Bennett v. Steiner-Liff Iron and Metal Co., 826 S.W.2d 119, 121 (Tenn.1992) (citations omitted).


An at-will public employee does not have a property interest in continued employment unless it can be shown that the employee had a reasonable expectation that termination would be only for good cause. See Chilingirian v. Boris, 882 F.2d 200, 203 (6th Cir.1989) ("a public employee does not have a property interest in continued employment when his position is held at the will and pleasure of his superiors and when he has not been promised that he will only be terminated for good cause"); Bleeker v. Dukakis, 665 F.2d 401, 403 (1st Cir.1981) ("This lack of any reasonable expectation of continued employment suffices to establish the lack of 'property' in the constitutional sense, and hence the lack of a viable due process claim.").


Gregory argues that despite Tennessee's strict adherence to the employment at-will doctrine, he had legitimate expectations that he would not be discharged without good cause. He focuses on section 100 of the Personnel Policies and Procedures Manual, which states: "All ... employees ... serve on an 'at will' basis subject to the policies and procedures set forth in the Personnel Policies and Procedures Manual." Gregory maintains that various provisions in the manual and the Employee Handbook create an implied contract whereby he can only be discharged for cause and, thus, he did have a protectible property interest.


Gregory's contention must be reviewed under Tennessee law. Most relevant to our inquiry are those cases that have analyzed what effect an employee handbook has on an employment at-will relationship. Tennessee courts and district courts interpreting Tennessee law have recognized that an employment relationship may, under appropriate circumstances, be modified by promises or representations incorporated into employee handbooks. Williams v. Maremont Corp., 776 S.W.2d 78 (Tenn. Ct.App.1988). The determination of whether an employee handbook is deemed to be part of the employment contract depends upon the specific language of the handbook. Only where the language is specific in stating that the employment manual provides certain guaranteed policies or practices will the employment manual be deemed part of the employment contract. Smith v. Morris, 778 S.W.2d 857 (Tenn. Ct.App.1988); MacDougal v. Sears, Roebuck & Co., 624 F.Supp. 756 (E.D. Tenn.1985). In none of the cases, however, has a court found the terms of an employee handbook converted at-will employment into a protectible property interest. See, e.g., Claiborne v. Frito-Lay, Inc., 718 F.Supp. 1319 (E.D. Tenn.1989) (finding the language in the employee handbook was too vague to constitute a contract of employment); MacDougal, 624 F.Supp. at 756 (same); Whittaker v. Care-More, Inc., 621 S.W.2d 395 (Tenn. Ct.App.1981) (same).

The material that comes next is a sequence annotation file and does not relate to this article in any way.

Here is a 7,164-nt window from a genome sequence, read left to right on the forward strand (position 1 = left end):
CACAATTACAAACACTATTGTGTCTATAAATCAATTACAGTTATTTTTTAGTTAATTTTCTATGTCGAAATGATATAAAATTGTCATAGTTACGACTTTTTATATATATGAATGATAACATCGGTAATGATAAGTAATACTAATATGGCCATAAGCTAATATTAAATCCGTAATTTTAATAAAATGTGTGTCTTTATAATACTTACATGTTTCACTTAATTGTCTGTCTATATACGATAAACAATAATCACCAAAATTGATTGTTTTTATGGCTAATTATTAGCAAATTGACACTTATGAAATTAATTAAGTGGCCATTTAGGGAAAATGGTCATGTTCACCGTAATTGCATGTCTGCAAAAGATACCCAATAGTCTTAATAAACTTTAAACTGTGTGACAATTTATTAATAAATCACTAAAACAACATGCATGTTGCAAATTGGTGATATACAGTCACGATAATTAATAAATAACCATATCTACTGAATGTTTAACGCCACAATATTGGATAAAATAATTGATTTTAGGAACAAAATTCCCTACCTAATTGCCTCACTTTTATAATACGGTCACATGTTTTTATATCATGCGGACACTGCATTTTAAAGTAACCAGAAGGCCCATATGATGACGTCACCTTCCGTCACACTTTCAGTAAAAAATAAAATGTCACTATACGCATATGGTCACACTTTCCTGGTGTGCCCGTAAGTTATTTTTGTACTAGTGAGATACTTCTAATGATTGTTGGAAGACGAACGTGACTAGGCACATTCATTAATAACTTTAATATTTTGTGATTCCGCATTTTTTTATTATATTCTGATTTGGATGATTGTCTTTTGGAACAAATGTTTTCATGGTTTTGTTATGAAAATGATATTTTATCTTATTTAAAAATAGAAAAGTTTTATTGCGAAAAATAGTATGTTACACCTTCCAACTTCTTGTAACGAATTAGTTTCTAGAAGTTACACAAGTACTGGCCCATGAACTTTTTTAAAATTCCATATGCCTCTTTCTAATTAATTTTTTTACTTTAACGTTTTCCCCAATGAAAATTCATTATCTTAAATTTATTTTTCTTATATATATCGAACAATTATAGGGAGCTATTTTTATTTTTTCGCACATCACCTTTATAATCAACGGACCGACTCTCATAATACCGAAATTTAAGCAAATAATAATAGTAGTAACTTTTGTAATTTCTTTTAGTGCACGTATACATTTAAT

The case most on point is Graves v. Anchor Wire Corporation of Tennessee, 692 S.W.2d 420 (Tenn. Ct.App.1985). In Graves, the plaintiff maintained that the employee handbook furnished to her after she began work created an implied contract of employment, thereby altering her status as an employee at-will. In support of this contention, she relied on Hamby v. Genesco, Inc., 627 S.W.2d 373 (Tenn. Ct.App.1981), in which the court had found the language in an employee handbook was specific enough to constitute terms of an implied contract. The Graves court easily distinguished Hamby, however, noting that Hamby did not involve an employee termination, but involved a suit to recover benefits of employment. The Graves court then held that the terms of the employee handbook did not outweigh "the well-established law in [Tennessee] concerning contracts of employment terminable at will." Graves, 692 S.W.2d at 422. Thus, under Tennessee law, it appears that the Personnel Manual and Employee Handbook would not be enough to convert Gregory's at-will employment into a protectible property interest.